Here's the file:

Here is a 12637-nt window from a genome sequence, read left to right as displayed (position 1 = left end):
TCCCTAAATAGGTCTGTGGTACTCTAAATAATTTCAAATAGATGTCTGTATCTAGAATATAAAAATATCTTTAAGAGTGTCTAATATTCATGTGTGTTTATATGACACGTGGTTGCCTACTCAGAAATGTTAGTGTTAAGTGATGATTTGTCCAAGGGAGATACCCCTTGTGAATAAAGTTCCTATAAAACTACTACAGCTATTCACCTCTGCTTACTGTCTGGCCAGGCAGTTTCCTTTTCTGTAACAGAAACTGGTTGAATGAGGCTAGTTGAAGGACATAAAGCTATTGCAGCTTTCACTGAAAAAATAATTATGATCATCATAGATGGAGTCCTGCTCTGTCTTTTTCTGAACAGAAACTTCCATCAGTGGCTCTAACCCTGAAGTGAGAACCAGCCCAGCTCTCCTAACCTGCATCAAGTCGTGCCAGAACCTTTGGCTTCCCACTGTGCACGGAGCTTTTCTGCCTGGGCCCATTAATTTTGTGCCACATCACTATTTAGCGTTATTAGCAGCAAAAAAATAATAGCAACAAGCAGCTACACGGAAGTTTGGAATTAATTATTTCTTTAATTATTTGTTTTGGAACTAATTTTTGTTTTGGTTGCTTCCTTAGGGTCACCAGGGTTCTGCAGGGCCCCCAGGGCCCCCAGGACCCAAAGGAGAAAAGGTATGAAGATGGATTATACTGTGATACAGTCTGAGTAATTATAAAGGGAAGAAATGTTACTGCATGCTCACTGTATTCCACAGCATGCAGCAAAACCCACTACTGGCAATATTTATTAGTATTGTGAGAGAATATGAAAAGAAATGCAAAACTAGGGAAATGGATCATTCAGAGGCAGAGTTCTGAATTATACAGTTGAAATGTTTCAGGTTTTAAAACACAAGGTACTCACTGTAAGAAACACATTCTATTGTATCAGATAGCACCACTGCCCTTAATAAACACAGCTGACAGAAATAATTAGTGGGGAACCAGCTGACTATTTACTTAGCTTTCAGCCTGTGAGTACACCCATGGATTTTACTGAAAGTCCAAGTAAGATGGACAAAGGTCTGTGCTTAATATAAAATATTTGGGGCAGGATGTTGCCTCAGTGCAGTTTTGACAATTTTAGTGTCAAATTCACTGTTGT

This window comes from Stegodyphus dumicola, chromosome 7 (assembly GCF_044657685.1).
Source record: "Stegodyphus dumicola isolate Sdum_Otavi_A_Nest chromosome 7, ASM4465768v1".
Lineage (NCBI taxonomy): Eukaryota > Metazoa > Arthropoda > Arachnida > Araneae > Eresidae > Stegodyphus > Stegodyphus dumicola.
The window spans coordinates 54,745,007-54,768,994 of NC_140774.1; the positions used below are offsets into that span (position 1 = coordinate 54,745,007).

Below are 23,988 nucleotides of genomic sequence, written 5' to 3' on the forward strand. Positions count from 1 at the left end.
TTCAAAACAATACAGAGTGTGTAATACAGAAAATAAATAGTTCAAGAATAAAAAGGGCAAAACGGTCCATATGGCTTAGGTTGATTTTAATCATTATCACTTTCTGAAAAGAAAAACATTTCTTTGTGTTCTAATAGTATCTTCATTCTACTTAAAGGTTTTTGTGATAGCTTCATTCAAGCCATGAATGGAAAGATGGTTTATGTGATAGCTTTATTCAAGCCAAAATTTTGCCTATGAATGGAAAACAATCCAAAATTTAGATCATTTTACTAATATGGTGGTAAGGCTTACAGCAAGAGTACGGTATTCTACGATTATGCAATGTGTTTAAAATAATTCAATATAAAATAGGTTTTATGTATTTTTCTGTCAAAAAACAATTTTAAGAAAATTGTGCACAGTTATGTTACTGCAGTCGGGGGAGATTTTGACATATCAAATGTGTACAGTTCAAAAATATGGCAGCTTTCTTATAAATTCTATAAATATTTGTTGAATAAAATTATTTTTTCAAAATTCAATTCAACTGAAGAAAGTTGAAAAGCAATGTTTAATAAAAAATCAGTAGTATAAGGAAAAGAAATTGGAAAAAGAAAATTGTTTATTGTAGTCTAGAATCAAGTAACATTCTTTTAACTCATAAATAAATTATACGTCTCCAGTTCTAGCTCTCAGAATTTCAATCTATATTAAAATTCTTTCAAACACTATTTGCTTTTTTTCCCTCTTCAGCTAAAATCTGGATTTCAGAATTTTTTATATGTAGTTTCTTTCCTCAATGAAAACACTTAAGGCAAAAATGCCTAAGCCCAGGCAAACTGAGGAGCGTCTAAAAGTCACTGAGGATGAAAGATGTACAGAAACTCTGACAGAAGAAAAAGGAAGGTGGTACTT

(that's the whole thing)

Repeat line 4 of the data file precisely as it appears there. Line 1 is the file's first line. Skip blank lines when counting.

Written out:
Source record: "Stegodyphus dumicola isolate Sdum_Otavi_A_Nest chromosome 7, ASM4465768v1".